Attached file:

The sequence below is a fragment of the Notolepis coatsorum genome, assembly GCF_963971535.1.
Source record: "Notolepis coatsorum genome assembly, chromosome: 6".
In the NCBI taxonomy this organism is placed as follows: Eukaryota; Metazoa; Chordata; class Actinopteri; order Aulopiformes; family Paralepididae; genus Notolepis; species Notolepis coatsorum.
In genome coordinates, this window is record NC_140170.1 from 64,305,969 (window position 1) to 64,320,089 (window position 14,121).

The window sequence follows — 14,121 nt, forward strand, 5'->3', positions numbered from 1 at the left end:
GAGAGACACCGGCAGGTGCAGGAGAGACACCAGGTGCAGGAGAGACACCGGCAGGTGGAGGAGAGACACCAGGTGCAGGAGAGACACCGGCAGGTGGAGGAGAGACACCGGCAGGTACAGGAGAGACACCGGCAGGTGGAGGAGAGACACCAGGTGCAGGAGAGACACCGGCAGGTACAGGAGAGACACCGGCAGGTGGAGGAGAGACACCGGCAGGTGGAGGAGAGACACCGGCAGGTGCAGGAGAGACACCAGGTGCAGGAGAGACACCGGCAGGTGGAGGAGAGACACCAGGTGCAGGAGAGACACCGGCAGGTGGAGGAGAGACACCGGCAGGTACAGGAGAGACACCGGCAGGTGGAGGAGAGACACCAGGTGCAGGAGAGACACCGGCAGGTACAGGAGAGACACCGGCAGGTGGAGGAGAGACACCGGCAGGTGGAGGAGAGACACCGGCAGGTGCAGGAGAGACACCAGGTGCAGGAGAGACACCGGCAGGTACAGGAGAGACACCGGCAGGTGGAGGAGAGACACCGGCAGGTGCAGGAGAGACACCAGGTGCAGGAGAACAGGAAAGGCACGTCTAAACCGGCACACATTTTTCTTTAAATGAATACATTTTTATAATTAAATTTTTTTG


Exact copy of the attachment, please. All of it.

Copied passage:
The sequence below is a fragment of the Notolepis coatsorum genome, assembly GCF_963971535.1.
Source record: "Notolepis coatsorum genome assembly, chromosome: 6".
In the NCBI taxonomy this organism is placed as follows: Eukaryota; Metazoa; Chordata; class Actinopteri; order Aulopiformes; family Paralepididae; genus Notolepis; species Notolepis coatsorum.
In genome coordinates, this window is record NC_140170.1 from 64,305,969 (window position 1) to 64,320,089 (window position 14,121).

The window sequence follows — 14,121 nt, forward strand, 5'->3', positions numbered from 1 at the left end:
GAGAGACACCGGCAGGTGCAGGAGAGACACCAGGTGCAGGAGAGACACCGGCAGGTGGAGGAGAGACACCAGGTGCAGGAGAGACACCGGCAGGTGGAGGAGAGACACCGGCAGGTACAGGAGAGACACCGGCAGGTGGAGGAGAGACACCAGGTGCAGGAGAGACACCGGCAGGTACAGGAGAGACACCGGCAGGTGGAGGAGAGACACCGGCAGGTGGAGGAGAGACACCGGCAGGTGCAGGAGAGACACCAGGTGCAGGAGAGACACCGGCAGGTGGAGGAGAGACACCAGGTGCAGGAGAGACACCGGCAGGTGGAGGAGAGACACCGGCAGGTACAGGAGAGACACCGGCAGGTGGAGGAGAGACACCAGGTGCAGGAGAGACACCGGCAGGTACAGGAGAGACACCGGCAGGTGGAGGAGAGACACCGGCAGGTGGAGGAGAGACACCGGCAGGTGCAGGAGAGACACCAGGTGCAGGAGAGACACCGGCAGGTACAGGAGAGACACCGGCAGGTGGAGGAGAGACACCGGCAGGTGCAGGAGAGACACCAGGTGCAGGAGAACAGGAAAGGCACGTCTAAACCGGCACACATTTTTCTTTAAATGAATACATTTTTATAATTAAATTTTTTTG